NDAs can be a confusing subject. However, they provide essential protections and outline terms of the business partnership. They protect both businesses and employees. Here’s everything you want to know about NDAs.

When Should I Use or Sign NDAs?

An NDA covers a situation when businesses must disclose confidential information. Often, they share this information for the purpose of collaboration.

A variety of different scenarios require NDAs:

  • Presenting business ideas for collaboration
  • Disclosing information for the purpose of buying or selling a business
  • Allowing employees or contractors to access sensitive information that they need to do their job

If you’re trying to raise money for your startup, you probably won’t be able to leverage an NDA. Most investors won’t sign an agreement like that before learning about your business.

If no confidential information is going to be exchanged or if you suspect that an NDA is not required, something strange might be going on. It’s best to have a lawyer look over the document to see what the fine print says.

What Types of NDAs Exist?

There are basically two simple types of NDAs. A basic NDA is a non-mutual NDA, which means that only one party agrees to not share confidential information. This is standard when only one party will be sharing confidential info, like when you are selling your business or giving an employee access to records.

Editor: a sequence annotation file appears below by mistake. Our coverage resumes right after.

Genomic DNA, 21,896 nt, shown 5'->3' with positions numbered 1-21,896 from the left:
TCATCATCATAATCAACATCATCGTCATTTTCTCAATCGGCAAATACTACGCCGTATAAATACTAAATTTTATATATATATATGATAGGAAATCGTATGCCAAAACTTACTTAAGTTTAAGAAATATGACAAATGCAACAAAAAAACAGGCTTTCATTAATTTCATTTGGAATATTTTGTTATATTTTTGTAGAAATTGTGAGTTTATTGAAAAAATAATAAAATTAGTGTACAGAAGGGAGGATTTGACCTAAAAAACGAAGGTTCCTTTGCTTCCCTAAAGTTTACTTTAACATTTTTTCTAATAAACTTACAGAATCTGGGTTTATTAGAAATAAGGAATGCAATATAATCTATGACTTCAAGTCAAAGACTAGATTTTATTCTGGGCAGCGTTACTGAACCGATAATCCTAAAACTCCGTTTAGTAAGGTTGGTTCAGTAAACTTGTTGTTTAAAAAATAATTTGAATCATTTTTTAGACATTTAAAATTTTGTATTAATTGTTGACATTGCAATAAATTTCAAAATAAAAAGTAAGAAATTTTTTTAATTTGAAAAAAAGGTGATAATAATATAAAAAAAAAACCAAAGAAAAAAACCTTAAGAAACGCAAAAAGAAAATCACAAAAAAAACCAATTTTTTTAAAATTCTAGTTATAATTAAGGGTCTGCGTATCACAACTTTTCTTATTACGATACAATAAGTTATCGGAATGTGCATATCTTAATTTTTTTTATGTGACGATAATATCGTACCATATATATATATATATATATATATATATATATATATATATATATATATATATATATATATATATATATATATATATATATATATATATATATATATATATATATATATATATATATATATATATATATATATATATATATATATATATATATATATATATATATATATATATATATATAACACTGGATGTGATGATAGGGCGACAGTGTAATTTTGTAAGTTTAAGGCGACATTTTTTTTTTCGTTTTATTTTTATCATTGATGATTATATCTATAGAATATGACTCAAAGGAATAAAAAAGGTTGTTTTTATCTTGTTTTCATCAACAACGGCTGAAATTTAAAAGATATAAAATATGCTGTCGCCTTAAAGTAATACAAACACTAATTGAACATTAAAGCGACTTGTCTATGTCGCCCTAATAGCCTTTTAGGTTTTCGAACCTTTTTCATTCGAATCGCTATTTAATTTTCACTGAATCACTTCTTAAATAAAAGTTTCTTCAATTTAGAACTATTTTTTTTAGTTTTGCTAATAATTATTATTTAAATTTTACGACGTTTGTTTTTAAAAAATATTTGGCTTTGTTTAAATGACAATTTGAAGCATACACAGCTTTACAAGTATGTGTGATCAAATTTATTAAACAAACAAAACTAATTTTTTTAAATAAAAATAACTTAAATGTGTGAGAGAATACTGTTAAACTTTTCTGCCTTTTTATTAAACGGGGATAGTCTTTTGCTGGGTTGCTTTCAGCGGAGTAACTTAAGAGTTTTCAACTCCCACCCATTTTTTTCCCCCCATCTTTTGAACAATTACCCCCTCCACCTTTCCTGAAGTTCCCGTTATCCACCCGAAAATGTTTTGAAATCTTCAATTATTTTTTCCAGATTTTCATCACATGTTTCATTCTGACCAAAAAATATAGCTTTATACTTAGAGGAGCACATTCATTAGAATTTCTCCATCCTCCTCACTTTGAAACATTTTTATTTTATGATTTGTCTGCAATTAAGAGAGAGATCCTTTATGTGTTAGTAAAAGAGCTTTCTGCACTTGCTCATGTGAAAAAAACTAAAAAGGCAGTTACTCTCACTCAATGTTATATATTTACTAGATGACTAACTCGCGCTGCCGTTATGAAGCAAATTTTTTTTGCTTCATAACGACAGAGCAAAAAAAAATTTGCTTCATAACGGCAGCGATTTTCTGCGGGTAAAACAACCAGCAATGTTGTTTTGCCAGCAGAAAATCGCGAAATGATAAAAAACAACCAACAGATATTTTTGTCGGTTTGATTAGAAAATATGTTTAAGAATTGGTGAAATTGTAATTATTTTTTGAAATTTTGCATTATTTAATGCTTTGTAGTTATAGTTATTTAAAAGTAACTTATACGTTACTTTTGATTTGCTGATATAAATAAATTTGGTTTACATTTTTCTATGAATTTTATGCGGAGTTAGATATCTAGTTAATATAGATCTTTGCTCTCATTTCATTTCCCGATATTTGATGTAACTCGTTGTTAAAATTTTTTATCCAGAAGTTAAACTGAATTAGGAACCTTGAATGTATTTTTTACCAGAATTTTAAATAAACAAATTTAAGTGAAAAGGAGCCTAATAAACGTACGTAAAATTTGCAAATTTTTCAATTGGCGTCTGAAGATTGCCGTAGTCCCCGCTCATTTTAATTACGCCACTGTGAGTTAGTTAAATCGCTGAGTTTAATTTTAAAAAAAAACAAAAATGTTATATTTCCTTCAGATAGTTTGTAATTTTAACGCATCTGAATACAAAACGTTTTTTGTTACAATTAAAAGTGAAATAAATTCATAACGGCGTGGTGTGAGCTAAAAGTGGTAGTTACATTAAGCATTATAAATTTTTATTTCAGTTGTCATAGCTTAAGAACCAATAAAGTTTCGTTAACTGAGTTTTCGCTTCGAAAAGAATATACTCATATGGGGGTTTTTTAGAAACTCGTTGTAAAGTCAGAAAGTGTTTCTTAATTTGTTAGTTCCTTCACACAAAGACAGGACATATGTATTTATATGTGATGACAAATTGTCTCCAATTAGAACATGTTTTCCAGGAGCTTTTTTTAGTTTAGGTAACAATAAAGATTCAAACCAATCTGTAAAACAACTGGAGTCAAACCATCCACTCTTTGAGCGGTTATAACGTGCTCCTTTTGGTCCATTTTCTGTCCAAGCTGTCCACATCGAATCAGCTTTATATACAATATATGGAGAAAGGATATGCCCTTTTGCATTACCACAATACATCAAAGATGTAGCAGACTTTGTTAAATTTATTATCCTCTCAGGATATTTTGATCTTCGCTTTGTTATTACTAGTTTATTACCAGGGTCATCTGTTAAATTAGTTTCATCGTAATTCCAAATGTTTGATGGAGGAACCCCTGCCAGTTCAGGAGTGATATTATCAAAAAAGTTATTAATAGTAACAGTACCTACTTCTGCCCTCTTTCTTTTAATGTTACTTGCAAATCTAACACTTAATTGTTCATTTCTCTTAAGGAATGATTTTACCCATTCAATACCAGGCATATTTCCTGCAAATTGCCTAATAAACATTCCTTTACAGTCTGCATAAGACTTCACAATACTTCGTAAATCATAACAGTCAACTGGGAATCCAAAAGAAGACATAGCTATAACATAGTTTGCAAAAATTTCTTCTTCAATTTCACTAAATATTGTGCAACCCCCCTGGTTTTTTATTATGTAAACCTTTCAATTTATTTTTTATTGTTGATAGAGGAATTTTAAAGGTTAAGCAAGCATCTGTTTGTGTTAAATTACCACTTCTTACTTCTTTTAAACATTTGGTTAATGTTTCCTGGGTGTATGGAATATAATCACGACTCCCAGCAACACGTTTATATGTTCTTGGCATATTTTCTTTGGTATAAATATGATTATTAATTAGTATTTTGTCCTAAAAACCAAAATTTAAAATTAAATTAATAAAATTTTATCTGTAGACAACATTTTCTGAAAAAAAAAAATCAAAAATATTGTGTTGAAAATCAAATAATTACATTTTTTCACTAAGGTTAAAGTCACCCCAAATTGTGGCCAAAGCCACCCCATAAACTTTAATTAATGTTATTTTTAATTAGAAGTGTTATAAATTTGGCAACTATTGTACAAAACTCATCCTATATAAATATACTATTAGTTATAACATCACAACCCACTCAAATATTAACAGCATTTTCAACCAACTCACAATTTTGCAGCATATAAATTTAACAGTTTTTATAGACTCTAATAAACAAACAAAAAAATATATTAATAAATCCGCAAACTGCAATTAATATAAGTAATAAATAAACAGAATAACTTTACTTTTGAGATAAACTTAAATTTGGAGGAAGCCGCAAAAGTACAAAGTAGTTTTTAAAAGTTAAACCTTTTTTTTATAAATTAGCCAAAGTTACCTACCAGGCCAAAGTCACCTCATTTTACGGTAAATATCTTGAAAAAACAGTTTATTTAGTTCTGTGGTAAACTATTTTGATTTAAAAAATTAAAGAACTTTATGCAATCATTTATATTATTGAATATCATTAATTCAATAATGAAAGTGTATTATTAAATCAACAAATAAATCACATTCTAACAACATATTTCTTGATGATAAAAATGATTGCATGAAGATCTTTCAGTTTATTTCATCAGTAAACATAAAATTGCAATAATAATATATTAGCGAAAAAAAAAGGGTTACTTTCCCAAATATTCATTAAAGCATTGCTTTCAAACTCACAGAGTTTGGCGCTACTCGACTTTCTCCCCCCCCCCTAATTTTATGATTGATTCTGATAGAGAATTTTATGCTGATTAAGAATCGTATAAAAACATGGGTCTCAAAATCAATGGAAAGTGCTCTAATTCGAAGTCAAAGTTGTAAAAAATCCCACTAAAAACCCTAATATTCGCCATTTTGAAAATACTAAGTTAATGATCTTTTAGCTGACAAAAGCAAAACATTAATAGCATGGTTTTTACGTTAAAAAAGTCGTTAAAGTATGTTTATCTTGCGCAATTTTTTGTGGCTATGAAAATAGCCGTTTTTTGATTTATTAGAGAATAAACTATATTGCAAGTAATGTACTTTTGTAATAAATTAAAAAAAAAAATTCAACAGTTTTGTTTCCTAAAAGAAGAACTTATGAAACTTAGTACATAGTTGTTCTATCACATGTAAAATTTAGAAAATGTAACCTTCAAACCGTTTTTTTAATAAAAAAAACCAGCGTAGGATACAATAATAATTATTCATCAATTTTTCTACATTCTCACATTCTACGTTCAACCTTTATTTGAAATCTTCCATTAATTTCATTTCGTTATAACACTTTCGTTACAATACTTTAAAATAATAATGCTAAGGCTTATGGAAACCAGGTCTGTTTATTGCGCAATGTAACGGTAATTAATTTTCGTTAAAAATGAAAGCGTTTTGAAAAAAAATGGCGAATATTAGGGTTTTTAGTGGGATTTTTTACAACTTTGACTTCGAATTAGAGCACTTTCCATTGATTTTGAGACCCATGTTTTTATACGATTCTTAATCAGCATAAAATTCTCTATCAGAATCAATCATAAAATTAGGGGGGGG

The other type of NDA is an mNDA, a mutual NDA that binds both parties. These are used in cases where confidential information is being exchanged on both sides, like in a business partnership.

What Does an NDA Usually Spell Out?

NDAs usually identify who both parties are and define what is considered confidential. They generally outline the obligations that the party receiving the confidential information has, and any exclusions to confidentiality. It also lays out how long the term of the agreement is.

If you’re signing an NDA, pay special attention to the scope of the information received. Generally NDAs will tell you that the only information that counts as confidential is information that wasn’t already known or couldn’t have been generally known. This protects you from legal action for using ideas or information that are related to the business but are not proprietary.

When you are drafting an NDA, you should make exclusions for information that is already known, publicly known, or disclosed with no duty of confidentiality. Limiting the scope of the NDA helps protect you in the case that you have to act on it in court to recover damages.

How Long Does an NDA Last?

It depends on the type of information that you will be releasing. Obviously, it’s a best case scenario for you as a business if the NDA has no definite end point. But many people signing NDAs will want there to be a definite end date so that it can’t be leveraged against them decades later. Additionally, most confidential information that is shared by businesses is only really relevant or confidential for a limited amount of time. Ideally, you have an NDA that covers that amount of time but doesn’t require indefinite protection.

Extra Stuff You’ll See in NDAs

If you’re an employer you can insert a clause that prevents a partner from soliciting employees or hiring them for a couple of years. This is helpful if you’re working with a potential competitor who may try to win over your best talent.

Right to injunction is also common in NDAs—this basically gives you the right to get a court order that can stop the other party from breaching the NDA.